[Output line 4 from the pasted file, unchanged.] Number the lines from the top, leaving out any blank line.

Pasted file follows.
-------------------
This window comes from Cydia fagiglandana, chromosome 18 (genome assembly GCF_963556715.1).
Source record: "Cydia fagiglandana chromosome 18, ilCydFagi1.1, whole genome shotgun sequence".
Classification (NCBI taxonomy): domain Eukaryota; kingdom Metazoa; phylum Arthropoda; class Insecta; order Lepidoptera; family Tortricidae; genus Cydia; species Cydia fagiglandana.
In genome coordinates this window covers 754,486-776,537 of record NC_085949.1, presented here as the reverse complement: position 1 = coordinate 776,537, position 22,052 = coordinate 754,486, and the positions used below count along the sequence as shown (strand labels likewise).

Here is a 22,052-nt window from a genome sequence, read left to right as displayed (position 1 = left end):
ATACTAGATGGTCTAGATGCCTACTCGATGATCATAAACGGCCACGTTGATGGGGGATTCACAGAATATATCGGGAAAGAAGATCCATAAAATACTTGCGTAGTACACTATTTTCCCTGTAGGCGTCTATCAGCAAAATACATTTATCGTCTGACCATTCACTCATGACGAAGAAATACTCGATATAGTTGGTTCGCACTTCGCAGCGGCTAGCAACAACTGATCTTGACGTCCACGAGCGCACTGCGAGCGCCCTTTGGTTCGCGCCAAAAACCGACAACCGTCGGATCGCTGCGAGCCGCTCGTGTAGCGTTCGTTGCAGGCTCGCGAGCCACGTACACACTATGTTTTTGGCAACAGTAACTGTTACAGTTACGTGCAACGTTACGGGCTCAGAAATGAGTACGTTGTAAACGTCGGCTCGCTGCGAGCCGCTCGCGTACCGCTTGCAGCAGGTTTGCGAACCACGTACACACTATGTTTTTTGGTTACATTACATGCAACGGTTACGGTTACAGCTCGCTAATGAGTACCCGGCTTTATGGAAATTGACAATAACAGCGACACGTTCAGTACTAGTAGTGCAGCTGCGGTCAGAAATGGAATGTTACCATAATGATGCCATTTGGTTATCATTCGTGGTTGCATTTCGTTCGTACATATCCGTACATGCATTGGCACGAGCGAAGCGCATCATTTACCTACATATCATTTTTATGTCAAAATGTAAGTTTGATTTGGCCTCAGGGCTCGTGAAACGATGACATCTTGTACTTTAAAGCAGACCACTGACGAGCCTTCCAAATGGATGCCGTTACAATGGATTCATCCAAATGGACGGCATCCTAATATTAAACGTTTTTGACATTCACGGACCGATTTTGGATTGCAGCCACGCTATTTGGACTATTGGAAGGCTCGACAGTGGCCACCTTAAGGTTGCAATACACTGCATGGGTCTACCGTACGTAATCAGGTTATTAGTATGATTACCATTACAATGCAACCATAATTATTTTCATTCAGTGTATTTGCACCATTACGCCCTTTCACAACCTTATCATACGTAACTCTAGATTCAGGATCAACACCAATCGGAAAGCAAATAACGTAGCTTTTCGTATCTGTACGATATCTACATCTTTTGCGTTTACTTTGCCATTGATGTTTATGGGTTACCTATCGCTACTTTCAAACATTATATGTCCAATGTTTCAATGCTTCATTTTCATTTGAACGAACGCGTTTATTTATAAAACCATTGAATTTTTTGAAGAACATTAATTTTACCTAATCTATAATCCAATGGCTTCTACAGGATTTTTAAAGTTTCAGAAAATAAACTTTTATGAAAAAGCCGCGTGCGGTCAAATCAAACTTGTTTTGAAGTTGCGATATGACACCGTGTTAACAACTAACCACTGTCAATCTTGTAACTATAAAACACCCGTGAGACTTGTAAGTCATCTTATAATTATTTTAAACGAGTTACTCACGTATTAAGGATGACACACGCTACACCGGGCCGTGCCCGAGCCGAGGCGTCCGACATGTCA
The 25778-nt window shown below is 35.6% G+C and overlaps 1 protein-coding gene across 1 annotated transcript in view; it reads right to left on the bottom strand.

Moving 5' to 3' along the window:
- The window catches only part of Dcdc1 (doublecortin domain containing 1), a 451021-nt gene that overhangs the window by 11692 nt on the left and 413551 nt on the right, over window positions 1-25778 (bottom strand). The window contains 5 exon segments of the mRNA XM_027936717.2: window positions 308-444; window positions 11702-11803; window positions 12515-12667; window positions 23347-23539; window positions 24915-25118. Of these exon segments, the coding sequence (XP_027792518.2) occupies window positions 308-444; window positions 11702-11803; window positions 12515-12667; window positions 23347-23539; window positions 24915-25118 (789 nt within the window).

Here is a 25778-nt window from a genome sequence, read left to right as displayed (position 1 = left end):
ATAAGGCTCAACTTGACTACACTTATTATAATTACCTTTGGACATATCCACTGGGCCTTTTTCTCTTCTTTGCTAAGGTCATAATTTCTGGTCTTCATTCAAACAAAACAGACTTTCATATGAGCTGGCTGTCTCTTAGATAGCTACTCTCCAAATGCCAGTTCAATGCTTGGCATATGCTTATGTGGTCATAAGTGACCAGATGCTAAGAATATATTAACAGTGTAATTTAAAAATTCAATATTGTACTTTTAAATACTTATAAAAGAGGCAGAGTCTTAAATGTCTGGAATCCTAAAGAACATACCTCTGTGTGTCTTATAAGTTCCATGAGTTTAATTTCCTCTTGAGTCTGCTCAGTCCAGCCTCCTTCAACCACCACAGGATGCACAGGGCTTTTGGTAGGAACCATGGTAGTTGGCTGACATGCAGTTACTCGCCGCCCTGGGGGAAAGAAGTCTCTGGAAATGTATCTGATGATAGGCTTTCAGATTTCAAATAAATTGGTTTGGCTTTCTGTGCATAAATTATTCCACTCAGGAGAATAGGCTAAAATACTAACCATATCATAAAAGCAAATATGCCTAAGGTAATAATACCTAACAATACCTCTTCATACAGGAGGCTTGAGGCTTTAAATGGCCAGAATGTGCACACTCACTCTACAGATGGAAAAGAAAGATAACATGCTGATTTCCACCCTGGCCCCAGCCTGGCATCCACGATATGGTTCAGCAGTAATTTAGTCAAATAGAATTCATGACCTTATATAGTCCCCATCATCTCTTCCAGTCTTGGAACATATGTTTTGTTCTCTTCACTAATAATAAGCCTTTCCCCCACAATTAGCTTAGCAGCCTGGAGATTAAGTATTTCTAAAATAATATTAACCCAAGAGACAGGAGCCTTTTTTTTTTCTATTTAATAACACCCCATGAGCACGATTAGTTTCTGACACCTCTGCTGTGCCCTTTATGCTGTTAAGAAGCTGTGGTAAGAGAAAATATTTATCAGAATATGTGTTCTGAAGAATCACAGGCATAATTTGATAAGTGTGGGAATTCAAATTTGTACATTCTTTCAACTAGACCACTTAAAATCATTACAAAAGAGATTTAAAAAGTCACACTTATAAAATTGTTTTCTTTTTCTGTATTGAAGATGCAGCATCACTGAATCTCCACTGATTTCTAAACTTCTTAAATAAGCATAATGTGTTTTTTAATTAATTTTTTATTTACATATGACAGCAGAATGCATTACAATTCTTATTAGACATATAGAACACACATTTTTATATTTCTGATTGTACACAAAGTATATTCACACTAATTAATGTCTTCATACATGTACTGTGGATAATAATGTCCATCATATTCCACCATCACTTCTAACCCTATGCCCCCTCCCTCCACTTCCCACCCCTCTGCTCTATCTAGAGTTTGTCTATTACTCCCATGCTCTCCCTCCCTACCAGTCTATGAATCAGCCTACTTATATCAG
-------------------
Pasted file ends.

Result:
In genome coordinates this window covers 754,486-776,537 of record NC_085949.1, presented here as the reverse complement: position 1 = coordinate 776,537, position 22,052 = coordinate 754,486, and the positions used below count along the sequence as shown (strand labels likewise).